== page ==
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Here’s a snippet from the article “Mallards in the new millennium,’’ published recently in Ducks Unlimited magazine:

Although the size of the midcontinent mallard stock declined in the early 2000s, it has steadily increased in the last 10 years. However, mallard breeding populations in Minnesota, Michigan and Wisconsin, which are part of this stock, have experienced a different trajectory.

Breeding mallards in these Great Lakes states have declined from a high of 1.2 million birds in 2000 to fewer than 700,000 in 2016. Hunters in these three states rely heavily on local mallard production, so this decline is troubling despite the overall growth of the mid-continent population.

And: In Minnesota, Michigan and Wisconsin … total mallard harvest has fallen 30 percent, which parallels the decline in breeding mallard numbers [in these] states.

Recall that in Minnesota the duck harvest floodgates were opened beginning in 2011, when Tom Landwehr was appointed Department of Natural Resources commissioner. It was then that opening day shooting was moved back to a half-hour before sunrise from 9 a.m.; when the season started opening a week earlier than it traditionally had; when two hen mallards were allowed in daily bags instead of one; and when the wood duck limit was boosted to three from two.

Landwehr’s pro-harvest duck management philosophy is parroted by even more waterfowl managers today.

The gun doesn’t affect duck numbers, they say. So let’s liberalize bag limits and other restrictions to the max in order to retain as many waterfowlers as possible — and retain as well the money they cough up each fall for licenses, stamps and equipment, the latter taxed federally, with proceeds returned to the states to pay the salaries of the same duck managers who make this stuff up.

But, like … where are the ducks?

“I certainly believe mallard numbers are lower,’’ Steve Cordts, DNR waterfowl specialist stationed in Bemidji, said last week. “It raises some questions. But I would point less to the gun than perhaps to something more habitat related.’’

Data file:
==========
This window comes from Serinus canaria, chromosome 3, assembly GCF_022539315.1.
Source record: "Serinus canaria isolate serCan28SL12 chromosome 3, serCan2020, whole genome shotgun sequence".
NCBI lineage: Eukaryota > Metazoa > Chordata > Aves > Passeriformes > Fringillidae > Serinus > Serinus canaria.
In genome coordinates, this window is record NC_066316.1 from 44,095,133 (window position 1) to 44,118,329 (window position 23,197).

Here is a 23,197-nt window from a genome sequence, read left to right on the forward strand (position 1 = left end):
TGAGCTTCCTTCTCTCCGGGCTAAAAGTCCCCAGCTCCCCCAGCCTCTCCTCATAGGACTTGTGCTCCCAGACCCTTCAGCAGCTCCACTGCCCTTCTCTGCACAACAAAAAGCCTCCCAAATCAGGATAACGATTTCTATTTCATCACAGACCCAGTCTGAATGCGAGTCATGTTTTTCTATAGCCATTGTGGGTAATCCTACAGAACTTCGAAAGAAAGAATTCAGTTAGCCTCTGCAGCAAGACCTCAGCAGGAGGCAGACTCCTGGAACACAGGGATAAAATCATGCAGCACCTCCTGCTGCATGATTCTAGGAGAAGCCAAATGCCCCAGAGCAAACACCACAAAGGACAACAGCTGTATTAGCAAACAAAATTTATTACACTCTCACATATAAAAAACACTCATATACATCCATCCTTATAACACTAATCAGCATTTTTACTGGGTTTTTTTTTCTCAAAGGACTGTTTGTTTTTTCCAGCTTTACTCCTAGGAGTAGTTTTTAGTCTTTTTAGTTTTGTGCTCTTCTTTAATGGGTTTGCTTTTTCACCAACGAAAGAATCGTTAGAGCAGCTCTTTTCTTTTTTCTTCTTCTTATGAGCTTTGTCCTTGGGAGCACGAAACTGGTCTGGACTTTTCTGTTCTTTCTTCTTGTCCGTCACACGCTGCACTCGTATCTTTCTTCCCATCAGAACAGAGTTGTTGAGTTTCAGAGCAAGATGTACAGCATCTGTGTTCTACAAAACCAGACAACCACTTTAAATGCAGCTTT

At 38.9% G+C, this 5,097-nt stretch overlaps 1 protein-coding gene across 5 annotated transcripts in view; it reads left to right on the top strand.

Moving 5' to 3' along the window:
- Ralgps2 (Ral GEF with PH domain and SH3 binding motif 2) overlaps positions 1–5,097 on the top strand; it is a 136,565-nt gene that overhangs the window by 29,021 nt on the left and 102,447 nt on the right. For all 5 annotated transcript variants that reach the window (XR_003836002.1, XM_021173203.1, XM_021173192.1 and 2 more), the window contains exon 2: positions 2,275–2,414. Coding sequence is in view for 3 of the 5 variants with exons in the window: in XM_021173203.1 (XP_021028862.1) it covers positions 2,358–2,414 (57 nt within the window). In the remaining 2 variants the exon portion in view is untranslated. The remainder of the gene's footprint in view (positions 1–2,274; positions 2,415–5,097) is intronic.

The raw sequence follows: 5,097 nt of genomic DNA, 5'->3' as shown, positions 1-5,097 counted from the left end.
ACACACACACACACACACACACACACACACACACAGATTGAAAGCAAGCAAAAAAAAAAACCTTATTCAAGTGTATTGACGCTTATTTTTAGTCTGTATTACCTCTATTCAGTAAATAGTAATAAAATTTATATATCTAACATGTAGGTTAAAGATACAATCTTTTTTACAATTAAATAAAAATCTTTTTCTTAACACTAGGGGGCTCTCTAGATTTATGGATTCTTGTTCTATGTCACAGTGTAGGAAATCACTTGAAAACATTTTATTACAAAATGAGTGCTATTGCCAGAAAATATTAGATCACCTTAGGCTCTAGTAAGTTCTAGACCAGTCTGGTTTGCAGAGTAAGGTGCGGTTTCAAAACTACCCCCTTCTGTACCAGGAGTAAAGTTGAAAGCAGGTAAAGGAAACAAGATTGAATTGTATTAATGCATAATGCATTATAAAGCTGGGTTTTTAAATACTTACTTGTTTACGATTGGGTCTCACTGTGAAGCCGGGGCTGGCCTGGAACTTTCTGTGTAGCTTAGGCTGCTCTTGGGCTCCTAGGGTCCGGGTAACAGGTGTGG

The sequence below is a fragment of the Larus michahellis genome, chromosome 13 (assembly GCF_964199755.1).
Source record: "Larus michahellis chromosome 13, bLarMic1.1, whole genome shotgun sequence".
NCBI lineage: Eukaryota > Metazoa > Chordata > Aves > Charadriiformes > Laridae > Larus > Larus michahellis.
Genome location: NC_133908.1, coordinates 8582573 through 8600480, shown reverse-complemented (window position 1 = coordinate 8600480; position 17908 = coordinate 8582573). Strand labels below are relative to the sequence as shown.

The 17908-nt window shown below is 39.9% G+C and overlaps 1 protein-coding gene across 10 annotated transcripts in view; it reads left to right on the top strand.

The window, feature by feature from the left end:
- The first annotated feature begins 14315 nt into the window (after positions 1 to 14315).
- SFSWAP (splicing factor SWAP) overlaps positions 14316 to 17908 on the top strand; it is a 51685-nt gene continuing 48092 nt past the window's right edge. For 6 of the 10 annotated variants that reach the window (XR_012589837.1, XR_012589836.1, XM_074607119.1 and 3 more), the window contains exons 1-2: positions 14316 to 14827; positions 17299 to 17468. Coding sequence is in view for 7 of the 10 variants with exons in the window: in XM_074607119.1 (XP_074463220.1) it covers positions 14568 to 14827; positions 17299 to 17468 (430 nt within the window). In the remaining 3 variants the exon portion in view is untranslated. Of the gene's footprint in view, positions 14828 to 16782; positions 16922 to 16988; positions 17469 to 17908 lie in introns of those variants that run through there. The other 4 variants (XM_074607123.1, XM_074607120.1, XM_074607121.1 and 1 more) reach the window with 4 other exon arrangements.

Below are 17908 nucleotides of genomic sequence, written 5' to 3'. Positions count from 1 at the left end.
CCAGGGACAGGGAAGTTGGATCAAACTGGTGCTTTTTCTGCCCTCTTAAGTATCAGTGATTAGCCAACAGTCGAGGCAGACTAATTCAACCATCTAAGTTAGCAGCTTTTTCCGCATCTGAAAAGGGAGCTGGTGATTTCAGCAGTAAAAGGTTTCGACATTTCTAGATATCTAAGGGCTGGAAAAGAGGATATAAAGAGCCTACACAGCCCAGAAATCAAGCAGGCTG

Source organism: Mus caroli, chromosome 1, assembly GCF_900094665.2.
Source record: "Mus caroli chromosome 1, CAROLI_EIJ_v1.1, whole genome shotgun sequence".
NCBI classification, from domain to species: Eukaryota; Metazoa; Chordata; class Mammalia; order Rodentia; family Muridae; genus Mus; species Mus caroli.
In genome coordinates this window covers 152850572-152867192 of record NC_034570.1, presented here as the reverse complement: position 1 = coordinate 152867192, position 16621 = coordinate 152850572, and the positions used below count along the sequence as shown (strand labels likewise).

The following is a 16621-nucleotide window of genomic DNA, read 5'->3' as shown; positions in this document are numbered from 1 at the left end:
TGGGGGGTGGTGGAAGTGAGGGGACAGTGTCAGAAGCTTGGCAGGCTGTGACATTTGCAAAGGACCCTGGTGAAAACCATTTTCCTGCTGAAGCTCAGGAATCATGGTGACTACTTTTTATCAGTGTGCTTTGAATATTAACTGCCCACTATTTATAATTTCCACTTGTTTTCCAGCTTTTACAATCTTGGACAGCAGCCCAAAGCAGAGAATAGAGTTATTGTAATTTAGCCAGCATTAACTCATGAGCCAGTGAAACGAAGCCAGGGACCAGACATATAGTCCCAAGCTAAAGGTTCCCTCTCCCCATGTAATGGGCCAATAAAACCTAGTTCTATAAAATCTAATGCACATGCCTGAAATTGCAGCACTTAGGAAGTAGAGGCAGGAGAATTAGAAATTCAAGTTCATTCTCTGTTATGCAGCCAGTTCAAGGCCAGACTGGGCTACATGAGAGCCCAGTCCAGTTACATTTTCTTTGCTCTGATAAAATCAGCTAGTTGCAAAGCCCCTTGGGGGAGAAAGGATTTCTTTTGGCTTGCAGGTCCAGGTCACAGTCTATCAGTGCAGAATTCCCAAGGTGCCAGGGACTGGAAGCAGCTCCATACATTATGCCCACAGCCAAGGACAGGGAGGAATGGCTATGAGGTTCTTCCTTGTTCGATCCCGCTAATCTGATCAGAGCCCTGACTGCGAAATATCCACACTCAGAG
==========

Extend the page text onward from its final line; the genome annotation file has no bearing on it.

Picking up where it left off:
Like losing 1 million Conservation Reserve Program (CRP) acres in Minnesota since 2000? Or the ongoing drought in the Dakotas?

Surely these should be considered when setting bag limits and season lengths?


This spring, total Minnesota duck abundance was down 19 percent from last year, and breeding mallard numbers dipped 15 percent. Yet — another conundrum — 20 percent more wetlands were available this spring than last year, and 55 percent more sheet water (temporary) wetlands, conditions that historically have increased breeding duck numbers.

Todd Arnold is a professor at the U and a smart guy who likes ducks and knows a lot about them.

“There’s no compelling evidence that we’re overharvesting mallards in Minnesota,’’ he said. “We don’t seem to be in any danger zone. The thing to watch most carefully, I think, is the harvest rate on adult females. As long as that stays below 10 percent, and we have decent productivity, the population should be in pretty good shape.’’

So maybe we’re OK.

Maybe, as Modern Duck Management 101 would have us believe, we can in fact shoot our way to having more ducks.


But to paraphrase Chico Marx: Who you gonna believe? Them or your own eyes?